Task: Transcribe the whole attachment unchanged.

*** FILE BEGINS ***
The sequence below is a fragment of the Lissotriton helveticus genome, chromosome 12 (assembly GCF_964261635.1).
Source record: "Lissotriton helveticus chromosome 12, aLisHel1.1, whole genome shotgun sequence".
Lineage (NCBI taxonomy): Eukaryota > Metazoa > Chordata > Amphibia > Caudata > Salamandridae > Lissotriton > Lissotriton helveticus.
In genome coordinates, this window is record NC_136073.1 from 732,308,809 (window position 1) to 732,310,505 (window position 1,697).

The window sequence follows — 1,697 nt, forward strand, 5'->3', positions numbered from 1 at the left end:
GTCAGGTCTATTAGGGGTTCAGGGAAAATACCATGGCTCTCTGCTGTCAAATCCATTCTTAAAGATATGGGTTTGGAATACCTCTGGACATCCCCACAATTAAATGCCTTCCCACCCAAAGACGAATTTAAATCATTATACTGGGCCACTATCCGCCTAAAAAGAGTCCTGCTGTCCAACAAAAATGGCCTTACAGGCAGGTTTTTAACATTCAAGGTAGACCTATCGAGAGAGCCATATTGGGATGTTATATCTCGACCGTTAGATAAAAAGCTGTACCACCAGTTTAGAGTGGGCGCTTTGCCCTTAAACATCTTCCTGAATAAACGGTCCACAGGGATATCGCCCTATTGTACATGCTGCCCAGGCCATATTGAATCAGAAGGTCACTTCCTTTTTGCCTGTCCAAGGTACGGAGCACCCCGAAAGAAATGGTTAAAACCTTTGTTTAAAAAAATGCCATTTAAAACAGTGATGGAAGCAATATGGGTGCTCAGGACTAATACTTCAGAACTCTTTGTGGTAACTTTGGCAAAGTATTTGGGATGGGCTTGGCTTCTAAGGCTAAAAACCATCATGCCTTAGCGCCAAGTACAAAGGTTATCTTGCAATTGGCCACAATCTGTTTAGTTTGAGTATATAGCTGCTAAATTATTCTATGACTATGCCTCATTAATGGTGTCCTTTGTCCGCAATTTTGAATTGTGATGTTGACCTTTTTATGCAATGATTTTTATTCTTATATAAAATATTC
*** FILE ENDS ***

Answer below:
The sequence below is a fragment of the Lissotriton helveticus genome, chromosome 12 (assembly GCF_964261635.1).
Source record: "Lissotriton helveticus chromosome 12, aLisHel1.1, whole genome shotgun sequence".
Lineage (NCBI taxonomy): Eukaryota > Metazoa > Chordata > Amphibia > Caudata > Salamandridae > Lissotriton > Lissotriton helveticus.
In genome coordinates, this window is record NC_136073.1 from 732,308,809 (window position 1) to 732,310,505 (window position 1,697).

The window sequence follows — 1,697 nt, forward strand, 5'->3', positions numbered from 1 at the left end:
GTCAGGTCTATTAGGGGTTCAGGGAAAATACCATGGCTCTCTGCTGTCAAATCCATTCTTAAAGATATGGGTTTGGAATACCTCTGGACATCCCCACAATTAAATGCCTTCCCACCCAAAGACGAATTTAAATCATTATACTGGGCCACTATCCGCCTAAAAAGAGTCCTGCTGTCCAACAAAAATGGCCTTACAGGCAGGTTTTTAACATTCAAGGTAGACCTATCGAGAGAGCCATATTGGGATGTTATATCTCGACCGTTAGATAAAAAGCTGTACCACCAGTTTAGAGTGGGCGCTTTGCCCTTAAACATCTTCCTGAATAAACGGTCCACAGGGATATCGCCCTATTGTACATGCTGCCCAGGCCATATTGAATCAGAAGGTCACTTCCTTTTTGCCTGTCCAAGGTACGGAGCACCCCGAAAGAAATGGTTAAAACCTTTGTTTAAAAAAATGCCATTTAAAACAGTGATGGAAGCAATATGGGTGCTCAGGACTAATACTTCAGAACTCTTTGTGGTAACTTTGGCAAAGTATTTGGGATGGGCTTGGCTTCTAAGGCTAAAAACCATCATGCCTTAGCGCCAAGTACAAAGGTTATCTTGCAATTGGCCACAATCTGTTTAGTTTGAGTATATAGCTGCTAAATTATTCTATGACTATGCCTCATTAATGGTGTCCTTTGTCCGCAATTTTGAATTGTGATGTTGACCTTTTTATGCAATGATTTTTATTCTTATATAAAATATTC